Setting Boundaries and Implementing Change with Customers

It’s so cliche to start off a blog with “I always hear from business owners that…” But I really do hear this from business owners.

None of you know how to set boundaries.

I barely know how to set boundaries.

When you’re a small business owner, so much of it feels like feast or famine. You’re slammed with non-stop sales for a month and then it’s nothing until the summer. The ebbs and flows teach us bad habits as we start to scale and business gets a little more steady.

The habits you learned working 70-hour weeks one December, carried into over-extending as an everyday practice. I’m here to tell you that isn’t sustainable.

We are so dedicated to pulling in sales, working close to the money, whatever you’d like to call it, that we don’t want to disrupt anything by using the word, “No”.

The problem is never setting boundaries really doesn’t do anything but make your customers angry and make you unhappy. Worse, it stifles business growth as you attend to every exception you made for your customers.

So here’s a full blog on how you can learn to set boundaries, why you should, and how to enforce them without pissing off your entire customer base.

Respect your time and understand its worth. Your business is likely small enough that you still work on the retail floor everyday. Maybe you have one or two other people that work with you, but you’re still very much “in” the business. While every member of our team is important, your time as a business owner is most important.

When you work on the floor you can help to facilitate sales, but consider how much your time is worth trying to find partnerships for your product, purchasing new product, planning your marketing, and increasing the potential of your business. When you work on the floor, you are sacrificing all of these other opportunities.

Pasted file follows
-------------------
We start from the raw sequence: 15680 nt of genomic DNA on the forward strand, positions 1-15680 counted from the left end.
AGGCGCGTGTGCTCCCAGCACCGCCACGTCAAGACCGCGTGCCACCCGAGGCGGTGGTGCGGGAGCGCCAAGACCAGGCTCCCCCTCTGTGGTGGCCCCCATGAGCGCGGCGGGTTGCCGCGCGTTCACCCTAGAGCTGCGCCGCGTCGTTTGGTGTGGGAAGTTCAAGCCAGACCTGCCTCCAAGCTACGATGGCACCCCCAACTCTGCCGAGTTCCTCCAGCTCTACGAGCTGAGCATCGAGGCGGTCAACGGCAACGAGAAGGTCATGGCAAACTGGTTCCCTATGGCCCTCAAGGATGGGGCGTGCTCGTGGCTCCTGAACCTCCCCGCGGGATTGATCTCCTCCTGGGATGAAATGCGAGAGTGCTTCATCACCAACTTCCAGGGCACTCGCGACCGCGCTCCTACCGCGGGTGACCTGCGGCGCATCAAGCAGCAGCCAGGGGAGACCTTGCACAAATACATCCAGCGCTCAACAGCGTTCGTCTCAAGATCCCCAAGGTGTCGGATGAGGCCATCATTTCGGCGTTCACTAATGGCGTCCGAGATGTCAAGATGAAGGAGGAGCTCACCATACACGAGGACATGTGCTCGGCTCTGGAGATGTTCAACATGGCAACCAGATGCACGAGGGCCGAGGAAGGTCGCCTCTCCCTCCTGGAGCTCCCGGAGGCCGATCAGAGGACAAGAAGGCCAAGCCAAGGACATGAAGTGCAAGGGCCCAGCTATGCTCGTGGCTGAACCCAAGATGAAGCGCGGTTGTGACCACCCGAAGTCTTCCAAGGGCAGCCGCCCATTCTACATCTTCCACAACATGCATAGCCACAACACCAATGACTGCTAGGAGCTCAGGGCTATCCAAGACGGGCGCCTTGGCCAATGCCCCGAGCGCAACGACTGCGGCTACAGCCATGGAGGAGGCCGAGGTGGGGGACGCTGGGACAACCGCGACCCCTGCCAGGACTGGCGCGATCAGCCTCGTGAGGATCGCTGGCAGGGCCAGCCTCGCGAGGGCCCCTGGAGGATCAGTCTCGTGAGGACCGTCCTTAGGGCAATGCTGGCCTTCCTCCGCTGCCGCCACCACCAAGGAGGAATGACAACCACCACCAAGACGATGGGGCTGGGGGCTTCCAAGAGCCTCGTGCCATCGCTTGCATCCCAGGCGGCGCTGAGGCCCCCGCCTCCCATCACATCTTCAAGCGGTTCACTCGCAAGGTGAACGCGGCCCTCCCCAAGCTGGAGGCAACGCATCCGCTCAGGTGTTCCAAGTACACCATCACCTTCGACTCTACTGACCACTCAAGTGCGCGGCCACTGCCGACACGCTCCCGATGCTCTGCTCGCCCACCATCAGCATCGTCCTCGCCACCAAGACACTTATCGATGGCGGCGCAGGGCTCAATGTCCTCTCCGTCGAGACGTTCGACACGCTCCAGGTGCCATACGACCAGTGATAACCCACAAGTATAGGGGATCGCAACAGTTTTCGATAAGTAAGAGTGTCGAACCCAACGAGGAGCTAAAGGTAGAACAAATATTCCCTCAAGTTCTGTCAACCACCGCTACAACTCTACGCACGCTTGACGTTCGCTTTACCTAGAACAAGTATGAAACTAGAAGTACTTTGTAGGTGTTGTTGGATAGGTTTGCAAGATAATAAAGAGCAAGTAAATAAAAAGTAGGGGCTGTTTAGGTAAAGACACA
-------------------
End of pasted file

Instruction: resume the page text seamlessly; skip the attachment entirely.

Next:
Now think about a time when you've made an exception for a customer at the detriment of your own time. You sacrificed all of those opportunities for a relationship with that customer.

Not that it isn't always worth it, but I’m sure you can think of a lot of situations where you went above and beyond for a customer and hindsight let you know that maybe it wasn't the right decision.

Communicate clearly and concisely. When you decide to set a boundary, communicate it in a way that your customers will understand without explaining yourself. Your customers need to know you won’t budge. 

If you decide to change your packing times for online orders, you need to tell your customers they will be waiting a little bit longer. Tell them how long exactly it will take to get their orders, why you are extending the timelines, and how it will affect them specifically. It’s better they know, than thinking there is the ability to skip the line.

Stay in control of the relationship with your customers. We’ve all heard it because it’s true. If you make an exception for one person, you’ll have to do it with everyone. Plus, once you break the seal it’ll be much easier to make more personal sacrifices later on. It’s a slippery slope, the easiest way to avoid it is by never starting.

Set expectations, set them early, and be consistent. We do this easily with our opening hours. This is a boundary we never allow customers to breach.